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Learn to play Shakuhachi Honkyoku

Honshirabe and Tamuke
(2 reviews)
37 students
Created by


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Platform: Udemy
Video: 1h 23m
Language: English
Next start: On Demand

Table of contents


You will learn the basics of Honkyoku music through two easier Honkyoku. It is very important to start with the simpler phrases to master the more difficult pieces that you will study later on. Some of the basics appear in the song Honshirabe and it is very important to practice each phrase. Robuki practice is also a great warm up before going into the song.
Honshirabe is a simpler and shorter Honkyoku. It is the understanding of oneself. A song that goes deep into onself. It is one of the simpler  Honkyoku, but Honkyokus are not easy pieces to play. So I recommend you start with the simpler songs from our first lectures before moving on to these pieces. Some sections with meri and Oumeri are difficult, you might not be bale to get it right away, but try through practice to get closest to it as possible. It will take some time, it is also a good idea to come back to it through your practice as the song will make more and more sense each time you go back to it. The same for Tamuke.
Through Honshirabe, you will slowly grasp the Honkyoku phrasing and music. A piece of music that does not have any set tempo. Tamuke is also a simpler Honkyoku with easier lines that will help you to slowly understand this style. These songs should be played hundreds of times if not thousands of times to really grasp the song. Each player will make the song his/her own. After all, Honshirabe is the song of oneself and becomes very personal.
Tamuke has its own difficulty that you will try to master little by little. I recommned  learning t write the music as well zyourself. Try to rewrite the score yourself. It is a great exercice to memoprize the notation and later be able to write you own music in Shakuhachi notation.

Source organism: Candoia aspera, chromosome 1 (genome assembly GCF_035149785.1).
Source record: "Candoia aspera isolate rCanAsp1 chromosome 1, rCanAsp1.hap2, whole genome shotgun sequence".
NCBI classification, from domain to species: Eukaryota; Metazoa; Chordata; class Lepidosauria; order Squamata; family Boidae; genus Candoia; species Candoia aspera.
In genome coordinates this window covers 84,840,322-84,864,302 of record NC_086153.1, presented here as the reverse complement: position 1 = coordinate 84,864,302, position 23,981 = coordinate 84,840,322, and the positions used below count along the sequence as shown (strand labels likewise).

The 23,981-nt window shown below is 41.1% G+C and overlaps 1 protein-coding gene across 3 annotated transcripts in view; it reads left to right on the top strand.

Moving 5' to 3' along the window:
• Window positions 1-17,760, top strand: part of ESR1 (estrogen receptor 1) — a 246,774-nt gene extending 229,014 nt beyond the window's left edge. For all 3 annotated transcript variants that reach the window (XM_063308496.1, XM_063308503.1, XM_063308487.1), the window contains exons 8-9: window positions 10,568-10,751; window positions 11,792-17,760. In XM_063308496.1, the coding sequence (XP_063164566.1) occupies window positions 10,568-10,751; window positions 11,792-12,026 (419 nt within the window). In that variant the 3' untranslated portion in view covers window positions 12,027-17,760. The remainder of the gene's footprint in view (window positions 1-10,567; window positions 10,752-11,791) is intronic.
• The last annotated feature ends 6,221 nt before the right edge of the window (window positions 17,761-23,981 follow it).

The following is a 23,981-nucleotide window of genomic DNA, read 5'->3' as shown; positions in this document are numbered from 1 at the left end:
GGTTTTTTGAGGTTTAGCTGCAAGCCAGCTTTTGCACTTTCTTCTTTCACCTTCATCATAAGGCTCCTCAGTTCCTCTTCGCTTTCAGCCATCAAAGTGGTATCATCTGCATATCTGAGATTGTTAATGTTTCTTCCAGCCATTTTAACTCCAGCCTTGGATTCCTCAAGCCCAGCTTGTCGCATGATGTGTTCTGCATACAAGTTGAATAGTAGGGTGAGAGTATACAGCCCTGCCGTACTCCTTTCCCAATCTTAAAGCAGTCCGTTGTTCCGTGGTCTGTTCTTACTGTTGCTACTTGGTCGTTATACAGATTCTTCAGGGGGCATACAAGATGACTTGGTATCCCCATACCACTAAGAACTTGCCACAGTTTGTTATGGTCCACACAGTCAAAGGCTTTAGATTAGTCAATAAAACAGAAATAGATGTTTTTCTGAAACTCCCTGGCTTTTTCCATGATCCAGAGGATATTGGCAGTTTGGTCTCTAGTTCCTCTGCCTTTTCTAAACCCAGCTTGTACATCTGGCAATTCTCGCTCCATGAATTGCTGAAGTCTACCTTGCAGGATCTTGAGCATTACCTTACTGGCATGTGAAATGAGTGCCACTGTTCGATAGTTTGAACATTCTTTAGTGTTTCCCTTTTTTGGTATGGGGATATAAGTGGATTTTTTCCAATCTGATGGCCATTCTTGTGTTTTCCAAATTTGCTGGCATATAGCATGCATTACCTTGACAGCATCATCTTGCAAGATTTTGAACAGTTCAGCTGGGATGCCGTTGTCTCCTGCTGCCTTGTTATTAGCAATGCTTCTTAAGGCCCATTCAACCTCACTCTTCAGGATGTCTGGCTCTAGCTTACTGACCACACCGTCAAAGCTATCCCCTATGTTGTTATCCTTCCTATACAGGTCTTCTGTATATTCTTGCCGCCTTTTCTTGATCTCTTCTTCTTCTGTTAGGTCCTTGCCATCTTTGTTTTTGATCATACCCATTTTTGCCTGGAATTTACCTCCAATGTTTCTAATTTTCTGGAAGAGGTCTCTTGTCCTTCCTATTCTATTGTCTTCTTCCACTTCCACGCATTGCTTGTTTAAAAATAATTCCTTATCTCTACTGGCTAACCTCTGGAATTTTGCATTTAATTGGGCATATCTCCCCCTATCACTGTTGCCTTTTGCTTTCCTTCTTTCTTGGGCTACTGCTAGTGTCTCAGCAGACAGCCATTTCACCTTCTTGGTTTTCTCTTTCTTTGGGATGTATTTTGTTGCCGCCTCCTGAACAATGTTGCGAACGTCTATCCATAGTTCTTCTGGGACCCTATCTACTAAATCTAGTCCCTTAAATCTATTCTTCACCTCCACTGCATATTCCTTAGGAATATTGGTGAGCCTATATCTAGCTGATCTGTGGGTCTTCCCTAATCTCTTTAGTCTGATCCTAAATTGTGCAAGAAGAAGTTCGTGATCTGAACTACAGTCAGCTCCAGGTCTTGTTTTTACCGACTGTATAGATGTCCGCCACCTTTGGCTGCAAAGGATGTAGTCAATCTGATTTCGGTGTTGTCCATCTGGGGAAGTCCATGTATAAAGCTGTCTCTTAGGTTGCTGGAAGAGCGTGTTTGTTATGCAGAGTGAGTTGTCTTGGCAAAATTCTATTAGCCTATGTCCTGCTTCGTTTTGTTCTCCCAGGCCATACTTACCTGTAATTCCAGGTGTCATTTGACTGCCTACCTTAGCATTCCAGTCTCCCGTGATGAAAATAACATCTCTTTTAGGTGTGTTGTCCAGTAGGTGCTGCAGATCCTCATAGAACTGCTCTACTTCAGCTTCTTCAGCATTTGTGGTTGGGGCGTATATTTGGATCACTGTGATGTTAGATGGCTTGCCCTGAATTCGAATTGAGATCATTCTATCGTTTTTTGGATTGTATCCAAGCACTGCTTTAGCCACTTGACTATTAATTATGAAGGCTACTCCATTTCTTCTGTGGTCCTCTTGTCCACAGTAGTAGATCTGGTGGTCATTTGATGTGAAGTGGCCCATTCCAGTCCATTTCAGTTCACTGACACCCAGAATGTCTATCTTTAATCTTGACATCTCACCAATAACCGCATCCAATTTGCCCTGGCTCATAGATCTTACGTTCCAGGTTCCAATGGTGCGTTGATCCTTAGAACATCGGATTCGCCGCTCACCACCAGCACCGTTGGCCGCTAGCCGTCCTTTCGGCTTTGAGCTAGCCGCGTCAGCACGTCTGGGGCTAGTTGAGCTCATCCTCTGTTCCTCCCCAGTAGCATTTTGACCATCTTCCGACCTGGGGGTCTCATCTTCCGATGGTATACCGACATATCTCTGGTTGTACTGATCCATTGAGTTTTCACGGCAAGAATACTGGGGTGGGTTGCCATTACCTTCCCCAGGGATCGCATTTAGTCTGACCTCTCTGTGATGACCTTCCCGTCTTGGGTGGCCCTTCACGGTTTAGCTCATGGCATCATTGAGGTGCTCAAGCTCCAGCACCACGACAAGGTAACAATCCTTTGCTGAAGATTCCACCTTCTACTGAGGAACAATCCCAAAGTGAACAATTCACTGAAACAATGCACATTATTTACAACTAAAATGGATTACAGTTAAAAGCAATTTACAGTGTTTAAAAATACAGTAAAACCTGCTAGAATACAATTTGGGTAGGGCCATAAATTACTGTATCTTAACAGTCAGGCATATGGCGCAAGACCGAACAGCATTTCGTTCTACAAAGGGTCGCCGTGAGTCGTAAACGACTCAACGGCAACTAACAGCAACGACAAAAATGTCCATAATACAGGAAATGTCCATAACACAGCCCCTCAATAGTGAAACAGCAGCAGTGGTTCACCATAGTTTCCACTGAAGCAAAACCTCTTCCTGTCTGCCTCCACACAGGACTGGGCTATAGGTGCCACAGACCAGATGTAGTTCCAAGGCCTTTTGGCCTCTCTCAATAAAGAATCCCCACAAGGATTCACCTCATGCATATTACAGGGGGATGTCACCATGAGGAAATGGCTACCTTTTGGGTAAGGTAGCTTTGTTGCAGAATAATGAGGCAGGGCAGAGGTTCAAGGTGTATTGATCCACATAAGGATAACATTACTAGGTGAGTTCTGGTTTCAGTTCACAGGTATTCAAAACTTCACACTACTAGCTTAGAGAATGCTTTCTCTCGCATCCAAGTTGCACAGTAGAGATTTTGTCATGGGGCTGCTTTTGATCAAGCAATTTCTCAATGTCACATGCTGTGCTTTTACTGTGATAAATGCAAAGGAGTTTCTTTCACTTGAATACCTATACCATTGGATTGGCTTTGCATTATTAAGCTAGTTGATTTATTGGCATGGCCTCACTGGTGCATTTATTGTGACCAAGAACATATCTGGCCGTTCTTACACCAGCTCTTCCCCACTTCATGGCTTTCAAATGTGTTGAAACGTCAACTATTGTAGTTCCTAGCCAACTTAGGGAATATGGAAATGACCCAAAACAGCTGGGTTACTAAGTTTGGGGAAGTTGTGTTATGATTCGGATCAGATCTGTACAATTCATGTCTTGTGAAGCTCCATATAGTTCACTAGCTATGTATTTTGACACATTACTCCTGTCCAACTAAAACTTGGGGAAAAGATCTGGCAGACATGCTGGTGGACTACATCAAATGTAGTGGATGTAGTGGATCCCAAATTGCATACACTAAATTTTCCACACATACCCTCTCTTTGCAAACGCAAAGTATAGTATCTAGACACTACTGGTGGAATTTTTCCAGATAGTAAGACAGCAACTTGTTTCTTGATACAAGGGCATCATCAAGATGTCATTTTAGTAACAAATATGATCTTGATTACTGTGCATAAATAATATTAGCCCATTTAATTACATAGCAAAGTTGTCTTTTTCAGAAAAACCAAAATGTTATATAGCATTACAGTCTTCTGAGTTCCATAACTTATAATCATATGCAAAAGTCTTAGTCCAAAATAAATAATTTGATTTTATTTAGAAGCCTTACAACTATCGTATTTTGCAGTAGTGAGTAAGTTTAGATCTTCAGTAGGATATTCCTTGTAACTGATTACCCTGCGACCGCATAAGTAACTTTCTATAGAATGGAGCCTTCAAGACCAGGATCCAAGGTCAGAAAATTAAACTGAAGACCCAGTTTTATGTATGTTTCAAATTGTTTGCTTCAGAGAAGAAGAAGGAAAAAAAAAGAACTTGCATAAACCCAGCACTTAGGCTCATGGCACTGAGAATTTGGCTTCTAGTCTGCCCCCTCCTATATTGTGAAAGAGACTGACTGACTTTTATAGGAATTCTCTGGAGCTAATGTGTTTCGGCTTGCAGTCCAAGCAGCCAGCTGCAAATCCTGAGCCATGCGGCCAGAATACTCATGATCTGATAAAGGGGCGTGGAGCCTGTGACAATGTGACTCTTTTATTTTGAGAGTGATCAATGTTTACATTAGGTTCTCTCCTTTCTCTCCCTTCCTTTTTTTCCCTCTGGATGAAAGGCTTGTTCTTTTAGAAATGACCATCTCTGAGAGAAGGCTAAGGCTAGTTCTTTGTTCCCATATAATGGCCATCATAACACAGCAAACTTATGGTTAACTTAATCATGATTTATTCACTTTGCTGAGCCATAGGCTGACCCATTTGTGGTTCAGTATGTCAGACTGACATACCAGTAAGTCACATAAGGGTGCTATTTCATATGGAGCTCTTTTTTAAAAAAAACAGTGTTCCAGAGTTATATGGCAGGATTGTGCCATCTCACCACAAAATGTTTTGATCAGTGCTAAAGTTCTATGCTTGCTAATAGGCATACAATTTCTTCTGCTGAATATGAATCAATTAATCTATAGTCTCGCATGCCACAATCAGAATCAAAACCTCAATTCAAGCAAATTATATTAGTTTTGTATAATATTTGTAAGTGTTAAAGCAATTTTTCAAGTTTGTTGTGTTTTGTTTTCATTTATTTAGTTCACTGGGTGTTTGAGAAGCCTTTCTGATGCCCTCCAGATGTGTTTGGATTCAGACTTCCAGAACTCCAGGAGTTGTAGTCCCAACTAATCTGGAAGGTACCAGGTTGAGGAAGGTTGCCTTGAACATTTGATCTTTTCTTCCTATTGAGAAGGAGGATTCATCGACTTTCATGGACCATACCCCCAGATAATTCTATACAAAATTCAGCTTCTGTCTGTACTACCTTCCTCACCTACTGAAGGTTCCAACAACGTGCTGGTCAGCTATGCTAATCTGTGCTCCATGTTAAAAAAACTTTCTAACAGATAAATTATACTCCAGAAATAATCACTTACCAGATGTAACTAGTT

Don’t expect sudden results, this is a slow process and needs patience and lots of practice. So have fun with it and discover  a new world of music through these two songs.

You will learn

✓ Students will learn to play some simpler Honkyoku and learn the basic to play Honkyoku
✓ Students will learn to play with more confidence and creating better sound
✓ Students will learn to read and write Shakuhachi music
✓ Students will learn to breather correctly to be able to hold note


• Be able to read the music and get sounds out of the Shakuhachi. you should preferably have a 1.8 Shakuhachi to be able to play along
• Should be able to play Ro buck and play Meri sounds

This course is for

• Intermediate to advanced students
Shakuhachi Virtuoso
Marco Lienhard is the director of East Winds, Inc. and the musical director and lead performer for Taikoza and East Winds Ensemble (1995-Present). Marco Lienhard lived and performed in Japan for 18 years (1981-1998) as a member of the legendary Taiko group Ondekoza under director Tagayasu Den (who instigated the renaissance of Taiko). In Ondekoza, he mastered the Taiko, the Shinobue, the Noh flute and he mastered the Shakuhachi under Katsuya Yokoyama. He ran over 9000 miles around the perimeter of the US from 1990-to 1993 while performing over 700 shows along the way.
Since 1981, Marco had toured and taught internationally. He has performed as a soloist with Taikoza and Ondekoza numerous times at Carnegie Hall, Suntory Hall, Osaka Festival Hall, Madison Square Garden, Tchaikovsky Hall, and International Performing Center in Moscow among others. He has been on the roster of 10 Young Audiences Chapters for the past 20 years. He has worked as well with Lincoln Institute, Symphony Space educational CAP program since 1995. With his knowledge of 7 languages, he has presented educational programs in several languages through South America, Europe, and Japan. He has presented school programs in Birmingham, AL thanks to an NEA grant. He has performed for the Wolftrap Institute as many other educational organizations nationally.
In 1995, Marco Lienhard was the critically acclaimed Shakuhachi soloist for the NYC Opera’s premiere of the Opera ”Kinkakuji” and “Voyage X” with the Juilliard New Music Ensemble. He recorded music for the award-winning Nintendo Wii games: Red Steel 1 and 2. He has produced over ten award-nominated CDs for East Winds Ensemble and Taikoza (with over 10 million streams on Spotify).
He has published a bestseller book about learning the Shinobue and is working on other books and CDs.
Platform: Udemy
Video: 1h 23m
Language: English
Next start: On Demand

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